Alcohol Abuse and Alcohol Dependence

Alcohol abuse or dependency (also known as alcoholism) are serious problems relating to the habitual misuse of alcohol – typically characterized by drinking too much, too often, with an inability to stop. If drinking is negatively effecting your life and relationships and you can’t seem to get it under control, you may be abusing alcohol. Other signs could include craving a drink, drinking to relax, lying about drinking, neglecting responsibilities because of drinking, hiding your drinking, and/or driving while drinking. But the good news is, you don’t have to figure it out on your own. If you or someone you know is suffering from alcohol abuse or dependency, contact one of our specialists today to get help.

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I offer a compassionate yet practical approach to reducing or eliminating your alcohol use. I believe alcohol is one of the most damaging drugs around & if you want to stop or reduce your intake, then you are one of the smart ones! It is crazy to me that oftentimes people are judged as "having a problem" or being "abnormal" if they don't drink. If you are ready to stop or reduce alcohol, you are in the right place and I look forward to helping you finally become free of the chains of alcohol.

— Krissy Moses, Licensed Clinical Mental Health Counselor in Winter Park, FL

Alcohol is one of the most destructive drugs to individuals, couples, families and society. Whether you are looking to cut down or completely stop drinking I am here to support you. No matter how much you drink or how often you drink, I am here to support your goals...without judgment. With a personal and family history, I am aware of the life sucking results it can have on your life. There is no time like the present to take that first step!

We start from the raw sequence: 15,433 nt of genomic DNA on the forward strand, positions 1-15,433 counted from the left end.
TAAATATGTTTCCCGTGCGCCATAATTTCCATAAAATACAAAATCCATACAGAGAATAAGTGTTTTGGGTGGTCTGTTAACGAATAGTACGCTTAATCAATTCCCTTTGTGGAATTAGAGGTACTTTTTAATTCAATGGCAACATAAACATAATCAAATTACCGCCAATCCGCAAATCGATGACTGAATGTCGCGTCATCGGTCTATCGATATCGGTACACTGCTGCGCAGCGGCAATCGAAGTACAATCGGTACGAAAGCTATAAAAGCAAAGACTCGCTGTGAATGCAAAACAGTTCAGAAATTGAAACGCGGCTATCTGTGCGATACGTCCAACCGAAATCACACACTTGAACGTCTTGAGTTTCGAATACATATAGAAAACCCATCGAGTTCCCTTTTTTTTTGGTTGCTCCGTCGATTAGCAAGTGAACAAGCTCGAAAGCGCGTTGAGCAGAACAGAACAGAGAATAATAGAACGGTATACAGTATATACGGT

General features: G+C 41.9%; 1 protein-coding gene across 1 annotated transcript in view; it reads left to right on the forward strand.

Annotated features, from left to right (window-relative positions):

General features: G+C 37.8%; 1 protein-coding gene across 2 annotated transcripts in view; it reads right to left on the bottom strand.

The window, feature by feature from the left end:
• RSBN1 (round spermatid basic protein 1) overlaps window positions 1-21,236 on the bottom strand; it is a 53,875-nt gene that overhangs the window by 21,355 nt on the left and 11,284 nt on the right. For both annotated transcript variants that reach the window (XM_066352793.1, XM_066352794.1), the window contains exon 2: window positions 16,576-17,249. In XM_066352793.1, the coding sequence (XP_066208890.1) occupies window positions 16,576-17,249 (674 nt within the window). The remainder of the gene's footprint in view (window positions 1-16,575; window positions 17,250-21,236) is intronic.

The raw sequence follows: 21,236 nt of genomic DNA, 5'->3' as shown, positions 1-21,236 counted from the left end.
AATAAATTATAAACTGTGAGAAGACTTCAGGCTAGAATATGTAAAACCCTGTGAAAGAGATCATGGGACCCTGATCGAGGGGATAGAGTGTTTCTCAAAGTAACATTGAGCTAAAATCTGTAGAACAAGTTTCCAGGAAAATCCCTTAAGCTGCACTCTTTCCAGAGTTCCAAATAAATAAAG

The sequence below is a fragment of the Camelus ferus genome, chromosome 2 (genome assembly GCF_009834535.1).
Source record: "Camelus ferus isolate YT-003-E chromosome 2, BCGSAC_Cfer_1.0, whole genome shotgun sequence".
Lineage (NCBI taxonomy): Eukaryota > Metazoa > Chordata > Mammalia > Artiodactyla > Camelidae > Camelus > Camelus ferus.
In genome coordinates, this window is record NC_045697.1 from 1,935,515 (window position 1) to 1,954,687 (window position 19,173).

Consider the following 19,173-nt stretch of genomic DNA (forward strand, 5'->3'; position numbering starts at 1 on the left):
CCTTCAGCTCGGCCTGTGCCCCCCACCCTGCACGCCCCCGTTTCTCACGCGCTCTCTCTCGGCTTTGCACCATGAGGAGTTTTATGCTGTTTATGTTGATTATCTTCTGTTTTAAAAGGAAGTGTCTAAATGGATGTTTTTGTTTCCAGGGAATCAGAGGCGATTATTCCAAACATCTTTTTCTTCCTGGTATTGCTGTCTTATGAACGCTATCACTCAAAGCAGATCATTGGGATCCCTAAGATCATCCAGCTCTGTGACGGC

— Krissy Moses, Licensed Clinical Mental Health Counselor in Winter Park, FL
 

Alcohol and most any abuse or dependence is a family addiction that often takes place in ways that we often don't identify until too late. I have years of experience working in the recovery field and love working with families that have been affected by substance use and abuse.

— Dakota Westlake, Licensed Professional Clinical Counselor in Redlands, CA

I have knowledge of Medication Assisted Treatment and how it increases the changes of long term sobriety. I have also worked with individuals that are on the spectrum of harm-reduction to absences using 12 step NA/AA. I am also trained in EMDR for addictions and know the importance of being able to reprocess negative memories and triggers that have led to addictive behaviors.

— Christina Vasquez, Licensed Clinical Social Worker in Walnut Creek, CA
 

I have spent over 30 years working voluntarily with individuals who struggle with issues of addiction and I have spent the last 2 years working with individuals clinically at an intensive outpatient and partial hospitalization treatment program. I know the 12 steps are not the answer for everyone and my experiences can help you figure out the best options to beat your addiction. I know how hard it is to stop or even seek help. Together, we can free you from the bondage of addiction.

— Alan Zupka, Licensed Mental Health Counselor in ORLANDO, FL